Traditional pit was constructed alongside improved chorkor oven. Its dimensions were 1 m long, 0.5 m wide and 0.5 m high as practiced by fisherfolks in the area. Four wooden planks were placed at the edges where a wire mesh sits. During fish smoking, flat iron sheet was used to cover the samples. Fish smoked samples from the two kilns were wrapped in aluminium foils, labeled for easy identification, packed in containers and transported by vehicle to the laboratory in Makerere University, Uganda for analyses. While in the laboratory, samples were removed from the aluminium foil and kept at ambient temperature during the analysis to depict storage conditions provided by fish vendors in South Sudan. In the laboratory, three study parameters were determined to compare the two smoking technologies: water activity, microbial load and sensory characteristics (Figure 2).

Sampling, processing and analysis procedures

To cater for all the study parameters, a total of 300 fresh M. caschive  and  O.  niloticus  were  purchased from fishermen at Sur-num landing site situated at about 1 km from Terekeka town. Fish processing was done immediately after delivery. Fresh fish samples were kept in cooler boxes packed with ice blocks instantly after being harvested at the fishing grounds. Purposeful fish smoking using improved chorkor and traditional pit was conducted at Terekeka landing site. From the procured samples, 18 specimens of each species were ice stored at 4°C and transported to the laboratory where 6 specimens from each species were randomly picked and destined for microbial analysis. The remaining 282 specimens were divided equally into two batches, taking into account the species for pit and chorkor experimental smoking using Acacia seyal, the dominant tree species for smoking fish in the area.

All fish were washed to remove slime, descaled, eviscerated and rewashed thoroughly with clean water to remove blood. Prepared fish samples were immersed in freshly prepared salt solution (a mixture of 100 g salt in 10 L of clean water) for 15 min followed by draining for 15 min. Fire was set in pit and chorkor kilns to generate smoke heat by burning A. seyal wood. The pre-treated fish samples were randomly loaded on the wooden trays and wire mesh on top of chorkor and pit, respectively. The desired temperature of 60 to 80°C was maintained manually by a thermometer until the fish were smoke dried. During smoking, the position of fish samples in the wooden trays were changed in chorkor to attain uniformity of the products and turned upside down in pit kiln in mid periods in order to make samples smooth and steady in texture and appearance. Smoked fish were cooled for 12 h at ambient temperature. Smoked samples were wrapped in aluminium foils, labeled for easy identification, packed in containers and transported by road transport to the laboratory in Makerere University, Uganda for analyses. While in the laboratory, smoked fish samples were removed from the aluminium foil and kept at ambient temperature during the analysis period to depict the storage conditions provided by fish vendors in South Sudan.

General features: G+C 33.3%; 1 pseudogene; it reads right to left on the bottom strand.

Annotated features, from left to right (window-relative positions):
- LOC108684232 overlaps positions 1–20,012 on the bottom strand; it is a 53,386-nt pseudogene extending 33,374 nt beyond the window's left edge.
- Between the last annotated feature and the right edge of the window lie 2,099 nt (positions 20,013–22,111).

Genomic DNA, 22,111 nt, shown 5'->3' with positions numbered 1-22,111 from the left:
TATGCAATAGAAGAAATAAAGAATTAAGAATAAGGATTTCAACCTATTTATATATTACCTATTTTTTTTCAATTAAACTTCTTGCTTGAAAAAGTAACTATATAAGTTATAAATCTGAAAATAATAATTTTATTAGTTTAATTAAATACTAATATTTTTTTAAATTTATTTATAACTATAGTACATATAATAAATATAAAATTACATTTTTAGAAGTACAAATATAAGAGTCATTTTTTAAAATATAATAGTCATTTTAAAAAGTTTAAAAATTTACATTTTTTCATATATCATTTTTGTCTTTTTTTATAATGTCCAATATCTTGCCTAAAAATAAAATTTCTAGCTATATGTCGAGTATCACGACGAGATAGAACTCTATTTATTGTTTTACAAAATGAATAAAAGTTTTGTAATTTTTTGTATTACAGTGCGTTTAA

Determination of water activity in smoked fish samples

For water activity, 10 g of fish muscles were aseptically removed from each fish species. The portion was placed in a round internal plate and inserted into the water activity meter (Lab Swift Bench Model Water Activity Meter, BS ISO 21807:2004; Public Health England, 2017). The meter set at 20°C, automatically read the water activity value in the sample after 5 min time.

Determination of microbial load in fish samples

Standard methods were used for identification and enumeration of microorganisms (ISO, 2003; 2008; ICMSF, 1986; BAM, 2005). Iron Agar and Dicloran Rose Bengal Chloramphenicol Agar used in this study were obtained from Oxoid Limited, England. These media were prepared and sterilized according to the manufacturer’s instructions. Sterility control plates of each medium and diluent were made by incubating them overnight at a suitable temperature.

Sample preparation for microbial load determination

From the fish samples, a 10 g of each sample was removed from the muscle and aseptically weighed on an electronic balance. The weighed samples were blended in a stomacher 400 (Lab. Blender, London, UK) and transferred individually into 180 mL dilution bottles (Borosilicate-resistant glass with rubber stopper) containing 90 mL of sterile peptone water (0.1%) for suspension. This was done for samples of the two fish species obtained from each smoking technology and was taken as the original stock. The content was homogenized using vortex mixer and a dilution of 1:10 (10-1) and 1:100 (10-2) were obtained using standard serial dilution method (David and Davidson, 2014). The spread plate technique was used to culture microorganisms (Yusuf and Hamid, 2017). After incubation, the number of colonies on a dilution plate between 30 and 300 colonies were counted and the number of microorganisms was determined using ISO 4833:2003 (ISO, 2003) formula: